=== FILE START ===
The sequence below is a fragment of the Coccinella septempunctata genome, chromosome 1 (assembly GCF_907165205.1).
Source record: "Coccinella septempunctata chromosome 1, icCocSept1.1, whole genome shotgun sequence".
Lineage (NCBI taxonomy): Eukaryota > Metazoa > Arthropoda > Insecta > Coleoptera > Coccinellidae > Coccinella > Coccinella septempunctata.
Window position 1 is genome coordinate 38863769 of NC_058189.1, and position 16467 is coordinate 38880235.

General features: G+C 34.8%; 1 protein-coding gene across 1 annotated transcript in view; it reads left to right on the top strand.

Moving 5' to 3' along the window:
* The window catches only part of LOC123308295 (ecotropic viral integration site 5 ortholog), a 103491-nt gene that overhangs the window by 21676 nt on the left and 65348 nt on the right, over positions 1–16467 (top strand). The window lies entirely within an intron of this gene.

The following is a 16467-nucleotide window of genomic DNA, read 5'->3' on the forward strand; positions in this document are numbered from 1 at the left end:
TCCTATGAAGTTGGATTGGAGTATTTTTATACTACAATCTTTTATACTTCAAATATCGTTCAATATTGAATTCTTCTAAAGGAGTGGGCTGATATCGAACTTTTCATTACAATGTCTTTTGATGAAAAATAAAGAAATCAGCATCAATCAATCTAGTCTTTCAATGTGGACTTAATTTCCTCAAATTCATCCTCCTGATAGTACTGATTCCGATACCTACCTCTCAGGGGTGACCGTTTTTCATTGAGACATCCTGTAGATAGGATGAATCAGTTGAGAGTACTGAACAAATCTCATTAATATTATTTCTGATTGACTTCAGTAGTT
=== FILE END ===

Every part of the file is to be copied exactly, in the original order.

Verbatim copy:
The sequence below is a fragment of the Coccinella septempunctata genome, chromosome 1 (assembly GCF_907165205.1).
Source record: "Coccinella septempunctata chromosome 1, icCocSept1.1, whole genome shotgun sequence".
Lineage (NCBI taxonomy): Eukaryota > Metazoa > Arthropoda > Insecta > Coleoptera > Coccinellidae > Coccinella > Coccinella septempunctata.
Window position 1 is genome coordinate 38863769 of NC_058189.1, and position 16467 is coordinate 38880235.

General features: G+C 34.8%; 1 protein-coding gene across 1 annotated transcript in view; it reads left to right on the top strand.

Moving 5' to 3' along the window:
* The window catches only part of LOC123308295 (ecotropic viral integration site 5 ortholog), a 103491-nt gene that overhangs the window by 21676 nt on the left and 65348 nt on the right, over positions 1–16467 (top strand). The window lies entirely within an intron of this gene.

The following is a 16467-nucleotide window of genomic DNA, read 5'->3' on the forward strand; positions in this document are numbered from 1 at the left end:
TCCTATGAAGTTGGATTGGAGTATTTTTATACTACAATCTTTTATACTTCAAATATCGTTCAATATTGAATTCTTCTAAAGGAGTGGGCTGATATCGAACTTTTCATTACAATGTCTTTTGATGAAAAATAAAGAAATCAGCATCAATCAATCTAGTCTTTCAATGTGGACTTAATTTCCTCAAATTCATCCTCCTGATAGTACTGATTCCGATACCTACCTCTCAGGGGTGACCGTTTTTCATTGAGACATCCTGTAGATAGGATGAATCAGTTGAGAGTACTGAACAAATCTCATTAATATTATTTCTGATTGACTTCAGTAGTT